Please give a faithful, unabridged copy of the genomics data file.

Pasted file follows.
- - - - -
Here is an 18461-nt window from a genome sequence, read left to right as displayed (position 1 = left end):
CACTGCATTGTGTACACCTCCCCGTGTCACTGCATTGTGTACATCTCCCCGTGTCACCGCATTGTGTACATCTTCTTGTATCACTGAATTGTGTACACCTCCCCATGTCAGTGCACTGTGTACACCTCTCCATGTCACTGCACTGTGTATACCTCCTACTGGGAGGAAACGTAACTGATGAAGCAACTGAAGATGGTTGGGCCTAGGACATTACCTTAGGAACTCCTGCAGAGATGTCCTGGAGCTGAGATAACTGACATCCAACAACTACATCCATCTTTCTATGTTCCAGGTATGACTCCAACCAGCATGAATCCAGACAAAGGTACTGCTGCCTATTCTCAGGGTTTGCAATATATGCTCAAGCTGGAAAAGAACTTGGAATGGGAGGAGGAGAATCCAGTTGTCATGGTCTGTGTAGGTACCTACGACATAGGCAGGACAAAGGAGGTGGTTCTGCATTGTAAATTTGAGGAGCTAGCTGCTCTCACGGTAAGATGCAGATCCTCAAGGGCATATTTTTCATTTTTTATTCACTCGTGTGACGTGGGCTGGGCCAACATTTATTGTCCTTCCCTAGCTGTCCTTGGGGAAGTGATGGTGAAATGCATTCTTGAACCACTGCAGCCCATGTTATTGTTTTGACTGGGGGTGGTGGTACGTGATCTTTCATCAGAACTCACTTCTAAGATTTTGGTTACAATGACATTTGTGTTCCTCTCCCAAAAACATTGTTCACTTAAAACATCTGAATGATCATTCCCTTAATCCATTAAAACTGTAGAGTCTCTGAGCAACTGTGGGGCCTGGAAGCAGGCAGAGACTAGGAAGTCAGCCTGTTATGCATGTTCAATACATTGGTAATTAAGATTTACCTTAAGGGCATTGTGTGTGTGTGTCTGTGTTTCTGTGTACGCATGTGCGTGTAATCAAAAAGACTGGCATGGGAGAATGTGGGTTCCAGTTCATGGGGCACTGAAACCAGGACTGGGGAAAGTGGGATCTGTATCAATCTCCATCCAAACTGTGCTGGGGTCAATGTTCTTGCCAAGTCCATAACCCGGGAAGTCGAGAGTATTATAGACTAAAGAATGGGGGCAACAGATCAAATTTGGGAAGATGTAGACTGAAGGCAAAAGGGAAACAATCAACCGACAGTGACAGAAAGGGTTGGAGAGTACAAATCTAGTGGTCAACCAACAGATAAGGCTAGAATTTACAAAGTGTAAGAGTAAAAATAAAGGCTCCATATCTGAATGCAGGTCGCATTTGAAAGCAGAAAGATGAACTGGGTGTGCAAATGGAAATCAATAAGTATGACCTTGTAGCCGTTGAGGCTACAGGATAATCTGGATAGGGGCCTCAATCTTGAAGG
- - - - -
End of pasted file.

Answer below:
Here is an 18461-nt window from a genome sequence, read left to right as displayed (position 1 = left end):
CACTGCATTGTGTACACCTCCCCGTGTCACTGCATTGTGTACATCTCCCCGTGTCACCGCATTGTGTACATCTTCTTGTATCACTGAATTGTGTACACCTCCCCATGTCAGTGCACTGTGTACACCTCTCCATGTCACTGCACTGTGTATACCTCCTACTGGGAGGAAACGTAACTGATGAAGCAACTGAAGATGGTTGGGCCTAGGACATTACCTTAGGAACTCCTGCAGAGATGTCCTGGAGCTGAGATAACTGACATCCAACAACTACATCCATCTTTCTATGTTCCAGGTATGACTCCAACCAGCATGAATCCAGACAAAGGTACTGCTGCCTATTCTCAGGGTTTGCAATATATGCTCAAGCTGGAAAAGAACTTGGAATGGGAGGAGGAGAATCCAGTTGTCATGGTCTGTGTAGGTACCTACGACATAGGCAGGACAAAGGAGGTGGTTCTGCATTGTAAATTTGAGGAGCTAGCTGCTCTCACGGTAAGATGCAGATCCTCAAGGGCATATTTTTCATTTTTTATTCACTCGTGTGACGTGGGCTGGGCCAACATTTATTGTCCTTCCCTAGCTGTCCTTGGGGAAGTGATGGTGAAATGCATTCTTGAACCACTGCAGCCCATGTTATTGTTTTGACTGGGGGTGGTGGTACGTGATCTTTCATCAGAACTCACTTCTAAGATTTTGGTTACAATGACATTTGTGTTCCTCTCCCAAAAACATTGTTCACTTAAAACATCTGAATGATCATTCCCTTAATCCATTAAAACTGTAGAGTCTCTGAGCAACTGTGGGGCCTGGAAGCAGGCAGAGACTAGGAAGTCAGCCTGTTATGCATGTTCAATACATTGGTAATTAAGATTTACCTTAAGGGCATTGTGTGTGTGTGTCTGTGTTTCTGTGTACGCATGTGCGTGTAATCAAAAAGACTGGCATGGGAGAATGTGGGTTCCAGTTCATGGGGCACTGAAACCAGGACTGGGGAAAGTGGGATCTGTATCAATCTCCATCCAAACTGTGCTGGGGTCAATGTTCTTGCCAAGTCCATAACCCGGGAAGTCGAGAGTATTATAGACTAAAGAATGGGGGCAACAGATCAAATTTGGGAAGATGTAGACTGAAGGCAAAAGGGAAACAATCAACCGACAGTGACAGAAAGGGTTGGAGAGTACAAATCTAGTGGTCAACCAACAGATAAGGCTAGAATTTACAAAGTGTAAGAGTAAAAATAAAGGCTCCATATCTGAATGCAGGTCGCATTTGAAAGCAGAAAGATGAACTGGGTGTGCAAATGGAAATCAATAAGTATGACCTTGTAGCCGTTGAGGCTACAGGATAATCTGGATAGGGGCCTCAATCTTGAAGG